South Elevation Xstrata Treetop Walkway showing the pylons
Close-up Xstrata Treetop Walkway (Image credit

You once said “structural analysis is not a precise science, but difficult statistically; it is chaotic, and it is part craft” in the context of your work with the Fiat Team. This statement might seem upsetting to engineering students. Could you elaborate on this?

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IASS 2016: Out and about in Tokyo

Last week I had the opportunity to travel to Tokyo for the 2016 IASS Symposium, as one of the award recipients for the IASS design competition for an alternative New National Stadium. While I spent most of my time at the conference sessions, I still got to see many incredible structures while on a tour organized by IASS. Here are some highlights:

The Prada store by Herzog & de Meuron and Yakenaka Corporation features a lattice of H-sections that serves as both the lateral structural system and as the façade. img_0418img_0422

While on the tour, we got to see the Yoyogi Indoor Stadiums built for the 1964 Olympic Games. This was a very special visit, not because the 2020 Tokyo Olympic facilities were a major talking point at the conference, but because chief engineer Mamoru Kawaguchi was there to explain the project to us. At the time, Dr. Kawaguchi worked at Yoshikatsu Tsuboi’s firm, which designed the stadiums together with architect Kenzo Tange.

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Adaptive Reuse: How can we make old buildings more sustainable?

One of the most important tasks engineers face today is the design of sustainable structures. Through form finding, use of efficient and/or local materials, and external systems, a plethora of new environmentally responsible buildings exist today. These advanced structures seem to be the answer to reducing the building sector’s staggering carbon emissions, but what about old, historic architecture? What role do these buildings play in our sustainable future?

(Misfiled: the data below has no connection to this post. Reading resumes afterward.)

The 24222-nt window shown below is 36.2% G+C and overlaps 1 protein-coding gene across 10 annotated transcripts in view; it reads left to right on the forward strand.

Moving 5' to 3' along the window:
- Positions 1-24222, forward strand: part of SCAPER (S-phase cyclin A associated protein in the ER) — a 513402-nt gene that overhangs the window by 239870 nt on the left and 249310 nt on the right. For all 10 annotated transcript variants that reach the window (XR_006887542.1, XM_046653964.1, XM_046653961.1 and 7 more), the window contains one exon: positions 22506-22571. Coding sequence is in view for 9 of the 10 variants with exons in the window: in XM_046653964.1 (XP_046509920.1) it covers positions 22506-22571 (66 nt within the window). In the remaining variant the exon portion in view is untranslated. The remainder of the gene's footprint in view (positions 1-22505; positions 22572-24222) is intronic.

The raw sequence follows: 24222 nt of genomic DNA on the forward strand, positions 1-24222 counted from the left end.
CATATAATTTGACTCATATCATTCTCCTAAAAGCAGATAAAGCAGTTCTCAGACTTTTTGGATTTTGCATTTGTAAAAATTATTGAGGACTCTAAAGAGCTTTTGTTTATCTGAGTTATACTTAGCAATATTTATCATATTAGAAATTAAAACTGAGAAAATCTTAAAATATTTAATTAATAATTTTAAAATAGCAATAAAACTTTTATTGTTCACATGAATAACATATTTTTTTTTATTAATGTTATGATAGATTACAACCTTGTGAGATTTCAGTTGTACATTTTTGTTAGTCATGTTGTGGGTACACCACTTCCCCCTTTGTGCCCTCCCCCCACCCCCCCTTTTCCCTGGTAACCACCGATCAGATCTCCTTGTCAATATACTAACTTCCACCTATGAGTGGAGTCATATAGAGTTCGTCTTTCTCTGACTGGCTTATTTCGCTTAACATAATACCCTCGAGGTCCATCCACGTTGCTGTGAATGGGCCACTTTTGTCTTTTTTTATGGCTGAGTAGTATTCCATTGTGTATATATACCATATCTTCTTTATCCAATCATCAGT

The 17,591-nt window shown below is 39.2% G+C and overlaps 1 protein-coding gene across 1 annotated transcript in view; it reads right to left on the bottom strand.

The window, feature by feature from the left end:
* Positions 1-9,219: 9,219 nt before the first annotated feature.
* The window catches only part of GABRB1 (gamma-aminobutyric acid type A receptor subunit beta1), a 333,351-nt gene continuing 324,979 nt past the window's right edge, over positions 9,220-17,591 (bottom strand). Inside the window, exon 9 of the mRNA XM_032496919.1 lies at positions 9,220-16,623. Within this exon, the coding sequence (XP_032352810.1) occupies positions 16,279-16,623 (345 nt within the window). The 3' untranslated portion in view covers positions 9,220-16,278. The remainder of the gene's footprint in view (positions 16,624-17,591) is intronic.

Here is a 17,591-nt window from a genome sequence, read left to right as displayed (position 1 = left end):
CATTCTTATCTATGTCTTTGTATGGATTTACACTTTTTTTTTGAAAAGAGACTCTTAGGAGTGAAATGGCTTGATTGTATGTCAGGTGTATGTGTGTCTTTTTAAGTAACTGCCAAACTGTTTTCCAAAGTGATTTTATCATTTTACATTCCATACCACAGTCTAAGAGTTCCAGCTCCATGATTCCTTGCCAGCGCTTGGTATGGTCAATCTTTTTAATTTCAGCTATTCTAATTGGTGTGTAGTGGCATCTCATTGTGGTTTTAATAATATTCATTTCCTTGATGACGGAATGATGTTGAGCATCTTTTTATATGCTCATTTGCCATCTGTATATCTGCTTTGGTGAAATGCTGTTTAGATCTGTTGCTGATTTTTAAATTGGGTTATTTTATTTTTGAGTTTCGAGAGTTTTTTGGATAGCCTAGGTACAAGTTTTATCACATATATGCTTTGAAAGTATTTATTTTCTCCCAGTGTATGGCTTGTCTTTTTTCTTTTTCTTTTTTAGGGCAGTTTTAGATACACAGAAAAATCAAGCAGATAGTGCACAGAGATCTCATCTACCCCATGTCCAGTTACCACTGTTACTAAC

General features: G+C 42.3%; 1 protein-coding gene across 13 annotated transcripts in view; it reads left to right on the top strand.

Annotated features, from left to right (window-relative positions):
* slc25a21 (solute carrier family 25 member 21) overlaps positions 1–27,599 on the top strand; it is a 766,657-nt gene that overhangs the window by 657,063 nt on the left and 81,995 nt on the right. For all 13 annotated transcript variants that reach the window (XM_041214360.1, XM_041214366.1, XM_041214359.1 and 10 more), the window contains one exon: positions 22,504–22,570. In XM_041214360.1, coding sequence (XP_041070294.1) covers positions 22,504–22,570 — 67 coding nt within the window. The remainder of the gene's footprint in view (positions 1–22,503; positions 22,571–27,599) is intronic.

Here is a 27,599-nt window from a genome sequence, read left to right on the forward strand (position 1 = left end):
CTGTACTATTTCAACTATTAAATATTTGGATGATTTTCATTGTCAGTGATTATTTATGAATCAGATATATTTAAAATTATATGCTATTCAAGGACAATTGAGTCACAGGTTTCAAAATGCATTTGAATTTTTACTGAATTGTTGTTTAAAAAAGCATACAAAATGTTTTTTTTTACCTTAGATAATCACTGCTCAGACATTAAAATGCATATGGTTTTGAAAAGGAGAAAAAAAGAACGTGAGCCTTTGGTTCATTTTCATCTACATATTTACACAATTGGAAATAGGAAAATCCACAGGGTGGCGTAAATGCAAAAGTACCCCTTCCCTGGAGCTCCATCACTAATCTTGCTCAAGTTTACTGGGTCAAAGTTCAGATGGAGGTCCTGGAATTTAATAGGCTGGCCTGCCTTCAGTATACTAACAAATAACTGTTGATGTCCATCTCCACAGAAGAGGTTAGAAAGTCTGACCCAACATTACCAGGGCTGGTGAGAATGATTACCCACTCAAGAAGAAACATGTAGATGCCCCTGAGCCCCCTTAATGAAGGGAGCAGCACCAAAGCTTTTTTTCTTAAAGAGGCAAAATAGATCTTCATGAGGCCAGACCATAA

Tearing down all structures that aren’t explicitly sustainable isn’t necessarily best for the environment, as additional energy is required for demolition as well as construction of a replacement structure. Furthermore, these buildings also hold cultural and historical relevance, acting as roots that tie us to the people and virtues who came before. Old post offices, banks, schools, office buildings, and retail locations may never find their place in history textbooks, but their vernacular styles, as well as the people and events that populated their interiors, make them worthy of preservation. Sustainable design isn’t restricted to the environment; social and cultural sustainability should also be of our concern.

In order to understand how to best include these buildings within our sustainable agenda, it is important to look at their current environmental impact compared to most infrastructure found today. According to the National Institute of Building Sciences’ Whole Building Design Guide, “historic buildings are inherently sustainable.” Adaptive reuse of old structures not only ensures the maximum use of material lifespans but also reduces waste. These claims are corroborated by life cycle analysis (LCA) tests, demonstrating that “reusing older buildings result in immediate and lasting environmental benefits.”

Though these structures may not be as energy efficient as new high-tech ones, LCAs found that performance is not overwhelmingly compromised, as many existing buildings already have sustainable features. With the lack of significant climate control technology at the time of their construction, the form and materials of many old buildings were inherently efficient, trapping heat in the winter and releasing heat in the summer. Features include thick walls, shutters, overhangs, awnings, and high ceilings for air circulation and light admittance. Therefore, these sustainable features will be retained when rehabilitating and renovating them for contemporary use. Thus, with their waste reducing benefits, as well as their current level of performance, the best way to make old buildings sustainable is to use them.

The original Frick Laboratory at 20 Washington Street. (Image courtesy of Denise Applewhite, found on Princeton University’s website